The dentition in the osteogenesis imperfecta syndromes.Clin Orthop Relat Res. 1981 SepCO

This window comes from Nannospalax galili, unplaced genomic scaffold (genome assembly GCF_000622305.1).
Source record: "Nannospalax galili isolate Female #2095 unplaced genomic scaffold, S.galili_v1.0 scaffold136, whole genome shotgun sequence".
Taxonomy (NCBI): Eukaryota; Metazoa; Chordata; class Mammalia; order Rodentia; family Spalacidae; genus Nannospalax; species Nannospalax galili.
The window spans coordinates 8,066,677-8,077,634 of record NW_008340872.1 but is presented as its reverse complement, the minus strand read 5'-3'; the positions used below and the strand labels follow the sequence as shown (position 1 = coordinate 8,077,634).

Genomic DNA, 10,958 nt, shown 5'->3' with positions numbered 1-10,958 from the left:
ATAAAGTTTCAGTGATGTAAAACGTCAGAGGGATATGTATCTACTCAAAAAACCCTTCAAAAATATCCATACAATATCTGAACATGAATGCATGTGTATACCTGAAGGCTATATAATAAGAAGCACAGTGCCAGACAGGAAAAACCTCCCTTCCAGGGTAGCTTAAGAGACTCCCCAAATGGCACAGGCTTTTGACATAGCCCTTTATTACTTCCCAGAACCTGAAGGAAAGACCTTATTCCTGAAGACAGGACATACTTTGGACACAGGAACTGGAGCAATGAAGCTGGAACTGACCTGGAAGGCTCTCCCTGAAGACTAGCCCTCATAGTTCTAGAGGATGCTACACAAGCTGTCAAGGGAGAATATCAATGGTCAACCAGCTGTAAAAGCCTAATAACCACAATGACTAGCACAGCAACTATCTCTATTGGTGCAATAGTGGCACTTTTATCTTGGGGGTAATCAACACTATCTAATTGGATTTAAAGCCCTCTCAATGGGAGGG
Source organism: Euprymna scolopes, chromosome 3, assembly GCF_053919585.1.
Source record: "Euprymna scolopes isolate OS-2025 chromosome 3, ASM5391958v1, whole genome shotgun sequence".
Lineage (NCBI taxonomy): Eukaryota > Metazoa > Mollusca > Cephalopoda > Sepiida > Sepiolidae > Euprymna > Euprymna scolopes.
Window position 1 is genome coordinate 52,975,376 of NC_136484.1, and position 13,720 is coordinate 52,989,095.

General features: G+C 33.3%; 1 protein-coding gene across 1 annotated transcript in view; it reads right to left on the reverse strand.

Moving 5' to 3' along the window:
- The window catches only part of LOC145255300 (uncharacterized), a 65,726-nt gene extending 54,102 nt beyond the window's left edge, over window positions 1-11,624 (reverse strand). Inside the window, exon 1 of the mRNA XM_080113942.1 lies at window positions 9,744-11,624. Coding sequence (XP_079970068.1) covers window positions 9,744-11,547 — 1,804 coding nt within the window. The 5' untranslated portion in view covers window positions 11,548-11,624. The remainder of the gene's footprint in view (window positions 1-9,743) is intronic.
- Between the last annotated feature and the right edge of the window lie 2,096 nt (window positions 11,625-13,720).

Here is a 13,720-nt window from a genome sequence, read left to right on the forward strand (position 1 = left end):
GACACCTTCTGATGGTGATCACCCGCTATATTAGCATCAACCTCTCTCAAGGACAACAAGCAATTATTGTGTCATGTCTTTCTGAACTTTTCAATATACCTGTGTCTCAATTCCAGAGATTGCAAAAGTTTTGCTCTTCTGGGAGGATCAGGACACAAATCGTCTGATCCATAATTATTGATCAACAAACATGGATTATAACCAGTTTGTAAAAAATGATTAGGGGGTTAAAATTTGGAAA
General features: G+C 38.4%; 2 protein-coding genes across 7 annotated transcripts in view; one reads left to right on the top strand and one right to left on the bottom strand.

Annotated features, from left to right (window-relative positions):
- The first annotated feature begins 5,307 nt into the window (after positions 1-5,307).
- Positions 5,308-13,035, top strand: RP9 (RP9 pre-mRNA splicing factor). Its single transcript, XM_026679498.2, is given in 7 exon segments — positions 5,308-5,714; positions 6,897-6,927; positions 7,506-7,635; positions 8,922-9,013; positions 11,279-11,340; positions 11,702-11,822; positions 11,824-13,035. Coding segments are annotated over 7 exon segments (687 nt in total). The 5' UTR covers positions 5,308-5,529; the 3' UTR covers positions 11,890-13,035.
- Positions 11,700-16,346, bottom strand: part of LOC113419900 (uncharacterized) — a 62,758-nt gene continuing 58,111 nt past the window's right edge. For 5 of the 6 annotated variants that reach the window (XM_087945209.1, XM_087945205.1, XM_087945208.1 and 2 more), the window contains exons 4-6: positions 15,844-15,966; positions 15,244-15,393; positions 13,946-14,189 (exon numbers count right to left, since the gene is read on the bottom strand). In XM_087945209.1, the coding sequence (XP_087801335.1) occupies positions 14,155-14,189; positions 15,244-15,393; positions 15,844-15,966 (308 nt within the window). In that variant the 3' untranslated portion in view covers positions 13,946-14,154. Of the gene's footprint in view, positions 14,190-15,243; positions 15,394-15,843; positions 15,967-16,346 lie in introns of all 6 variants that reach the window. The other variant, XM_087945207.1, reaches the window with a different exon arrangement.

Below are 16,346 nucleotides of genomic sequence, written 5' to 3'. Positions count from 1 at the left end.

The deciduous and permanent teeth in some patients with osteogenesis imperfecta syndromes are blue or brown and opalescent. As shown by radiologic examination, the pulp chambers and root canals are completely or partially obliterated by abnormal dentin. The junctions between the crowns and roots are more constricted than normal. Deciduous opalescent teeth lose their enamel readily and wear more easily than normal. Unusual wear does not occur as frequently in permanent opalescent teeth as in deciduous teeth. No relationship has been shown between the number of fractures or deformity and the degree to which the teeth are affected. In contrast, other patients with osteogenesis imperfecta have normal teeth. These clinical differences in the dentitions support the concept of genetic heterogeneity is osteogenesis imperfecta and provide information useful in genetic counseling. The differential diagnosis of opalescent teeth in osteogenesis imperfecta is not difficult provided that detailed clinical and radiologic examinations of the dentition are performed. Patients with osteogenesis imperfecta and opalescent teeth should be evaluated as soon as the deciduous teeth erupt, so that an attempt can be made to prevent loss of tooth structure. However, methods of dental care in osteogenesis imperfecta are not well delineated and deserve further study.